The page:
Disclosure matters because when a special interest sponsors research, that research is likely to produce results in favour of the sponsor
EXCERPT: Last year, the New York Times revealed that Monsanto had enlisted academics in a public relations campaign against tightening regulations on genetically modified organism crops. One researcher at the University of Florida, Kevin Folta, received $25,000 from Monsanto to educate voters and fellow scientists about GMOs. In his proposal, Folta explained how Monsanto should fund the project so that “it is not in a ‘conflict-of-interest' account” and would not have to be publicly reported.
In science, follow the money – if you can
Paul D. Thacker and Curt Furberg
Los Angeles Times, 12 May 2016
In science as in politics, most people agree that transparency is essential. Top journals now require authors to disclose their funding sources so that readers can judge the possibility of bias, and the British Medical Journal recently required authors to disclose their data as well so that experts can run independent analyses of the results. But as transparency becomes the standard, many academics are resisting the trend without pushback from their universities.
After researcher Wei-Hock Soon of the Harvard-Smithsonian Center for Astrophysics was caught taking money from fossil fuel companies while claiming that climate change is not happening, the Smithsonian Institution revised its disclosure rules this April. Days later, Soon received $65,000 from Donors Trust, an organization that funnels anonymous contributions to conservative causes. According to the Guardian newspaper, Donors Trust has dispensed nearly $120 million to more than 100 groups casting doubt on climate science. Harvard-Smithsonian declined to explain why Soon received the money, and said that simply acknowledging his ties to Donors Trust allows Soon to meet ethical standards.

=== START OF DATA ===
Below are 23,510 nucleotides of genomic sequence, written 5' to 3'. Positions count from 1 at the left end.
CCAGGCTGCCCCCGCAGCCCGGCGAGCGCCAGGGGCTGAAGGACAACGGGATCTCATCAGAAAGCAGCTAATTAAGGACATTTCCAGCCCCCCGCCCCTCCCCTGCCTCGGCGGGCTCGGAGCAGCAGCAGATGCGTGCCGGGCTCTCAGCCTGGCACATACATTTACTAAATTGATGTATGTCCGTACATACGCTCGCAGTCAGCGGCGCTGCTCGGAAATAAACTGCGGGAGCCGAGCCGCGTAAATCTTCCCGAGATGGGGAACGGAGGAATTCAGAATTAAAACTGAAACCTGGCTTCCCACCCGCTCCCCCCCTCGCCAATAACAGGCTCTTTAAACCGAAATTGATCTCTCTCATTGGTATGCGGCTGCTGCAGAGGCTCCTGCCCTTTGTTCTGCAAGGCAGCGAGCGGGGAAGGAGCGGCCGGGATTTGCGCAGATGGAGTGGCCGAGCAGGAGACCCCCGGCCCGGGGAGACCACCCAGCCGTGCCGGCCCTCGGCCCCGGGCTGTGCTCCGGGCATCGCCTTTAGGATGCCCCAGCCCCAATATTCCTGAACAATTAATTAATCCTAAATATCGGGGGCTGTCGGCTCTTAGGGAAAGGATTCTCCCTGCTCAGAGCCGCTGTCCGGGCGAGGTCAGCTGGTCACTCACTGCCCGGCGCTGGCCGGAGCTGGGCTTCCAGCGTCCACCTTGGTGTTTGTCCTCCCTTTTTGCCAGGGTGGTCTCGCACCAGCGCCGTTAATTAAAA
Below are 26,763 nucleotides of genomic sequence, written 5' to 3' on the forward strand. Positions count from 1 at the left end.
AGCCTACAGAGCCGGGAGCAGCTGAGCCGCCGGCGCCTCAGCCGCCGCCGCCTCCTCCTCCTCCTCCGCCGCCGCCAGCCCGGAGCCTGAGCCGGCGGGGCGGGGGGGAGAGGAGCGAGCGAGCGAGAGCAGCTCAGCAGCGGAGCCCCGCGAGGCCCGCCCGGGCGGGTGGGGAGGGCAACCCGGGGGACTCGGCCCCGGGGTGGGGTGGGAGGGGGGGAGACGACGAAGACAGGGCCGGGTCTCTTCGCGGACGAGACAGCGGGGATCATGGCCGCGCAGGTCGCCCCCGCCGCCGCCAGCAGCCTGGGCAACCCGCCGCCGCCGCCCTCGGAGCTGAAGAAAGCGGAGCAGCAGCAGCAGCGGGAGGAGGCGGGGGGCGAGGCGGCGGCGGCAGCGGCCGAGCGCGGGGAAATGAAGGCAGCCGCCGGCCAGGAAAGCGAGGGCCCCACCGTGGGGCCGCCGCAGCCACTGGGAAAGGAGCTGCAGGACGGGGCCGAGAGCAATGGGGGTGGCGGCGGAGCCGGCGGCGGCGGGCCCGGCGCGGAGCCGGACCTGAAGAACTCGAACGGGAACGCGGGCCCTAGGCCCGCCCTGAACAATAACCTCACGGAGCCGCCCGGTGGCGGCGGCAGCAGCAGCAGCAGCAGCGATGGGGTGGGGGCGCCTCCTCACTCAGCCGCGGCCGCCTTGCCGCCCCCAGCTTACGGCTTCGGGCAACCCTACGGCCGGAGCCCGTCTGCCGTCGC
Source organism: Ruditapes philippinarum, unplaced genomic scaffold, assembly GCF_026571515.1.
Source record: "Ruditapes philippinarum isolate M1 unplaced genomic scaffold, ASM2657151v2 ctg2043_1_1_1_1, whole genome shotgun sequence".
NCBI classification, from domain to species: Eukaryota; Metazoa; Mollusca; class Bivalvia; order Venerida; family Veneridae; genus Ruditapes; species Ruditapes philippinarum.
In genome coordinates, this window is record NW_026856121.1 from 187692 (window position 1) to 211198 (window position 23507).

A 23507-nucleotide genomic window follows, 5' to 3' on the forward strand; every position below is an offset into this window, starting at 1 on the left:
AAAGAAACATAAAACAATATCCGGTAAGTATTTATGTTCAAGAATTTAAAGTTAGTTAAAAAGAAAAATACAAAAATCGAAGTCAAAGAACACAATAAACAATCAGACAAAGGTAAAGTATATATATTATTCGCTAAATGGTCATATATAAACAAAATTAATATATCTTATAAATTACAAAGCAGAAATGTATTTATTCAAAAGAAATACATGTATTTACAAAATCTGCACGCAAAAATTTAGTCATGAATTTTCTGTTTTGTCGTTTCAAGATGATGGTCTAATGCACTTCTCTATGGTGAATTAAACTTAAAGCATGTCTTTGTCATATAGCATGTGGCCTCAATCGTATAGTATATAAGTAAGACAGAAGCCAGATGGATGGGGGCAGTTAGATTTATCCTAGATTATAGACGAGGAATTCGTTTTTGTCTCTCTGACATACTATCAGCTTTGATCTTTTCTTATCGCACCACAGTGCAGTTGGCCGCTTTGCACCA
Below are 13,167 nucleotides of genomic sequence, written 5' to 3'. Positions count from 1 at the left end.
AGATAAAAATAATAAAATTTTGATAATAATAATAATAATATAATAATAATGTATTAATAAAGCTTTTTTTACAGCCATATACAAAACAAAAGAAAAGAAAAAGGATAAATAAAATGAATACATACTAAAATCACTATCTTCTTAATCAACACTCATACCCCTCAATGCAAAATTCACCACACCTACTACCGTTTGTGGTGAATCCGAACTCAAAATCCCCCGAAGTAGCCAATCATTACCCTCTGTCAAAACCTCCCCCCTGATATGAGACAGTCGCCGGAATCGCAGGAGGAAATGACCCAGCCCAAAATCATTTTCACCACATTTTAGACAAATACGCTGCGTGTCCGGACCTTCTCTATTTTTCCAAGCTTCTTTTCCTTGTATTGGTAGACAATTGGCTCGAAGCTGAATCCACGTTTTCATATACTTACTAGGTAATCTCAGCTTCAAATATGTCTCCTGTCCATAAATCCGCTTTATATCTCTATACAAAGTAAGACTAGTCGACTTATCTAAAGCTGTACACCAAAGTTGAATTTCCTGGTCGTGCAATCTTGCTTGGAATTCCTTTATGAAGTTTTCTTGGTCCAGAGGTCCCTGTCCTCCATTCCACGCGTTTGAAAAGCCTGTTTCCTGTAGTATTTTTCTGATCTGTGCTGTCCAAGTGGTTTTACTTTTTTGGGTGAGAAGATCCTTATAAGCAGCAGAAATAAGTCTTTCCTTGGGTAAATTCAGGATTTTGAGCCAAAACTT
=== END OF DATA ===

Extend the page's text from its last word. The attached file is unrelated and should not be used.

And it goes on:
It's not hard to find examples of scientists accepting grants from sources that have a financial stake in their field of study — while failing to make clear the nature of the relationship. In 2014, Coca-Cola donated more than $1 million to the University of Colorado School of Medicine to create the Global Energy Balance Network.
Initially, involved parties claimed the researchers would work independently of the company. Yet as the university's internal emails later revealed, Coca-Cola had direct influence on the group's missions and activities, forcing Coke's chief executive to admit that “there was not a sufficient level of transparency with regard to the company's involvement with the Global Energy Balance Network.”
Further complaints led the university to return $1 million to Coca-Cola, and the Global Energy Balance Network later shut down. No loss there: Public health experts accused the group of “scientific nonsense” designed to deflect attention from the role sugary drinks play in the obesity epidemic.
One name that often comes up in these transparency scandals is the agrochemical company Monsanto. Chicago public radio recently ran a story on the University of Illinois, where professor Bruce Chassy helped Monsanto route gifts for him through a university's foundation. Chassy then accessed this money to pay expenses for biotechnology outreach to scientists, policymakers and the public, but never disclosed Monsanto's involvement.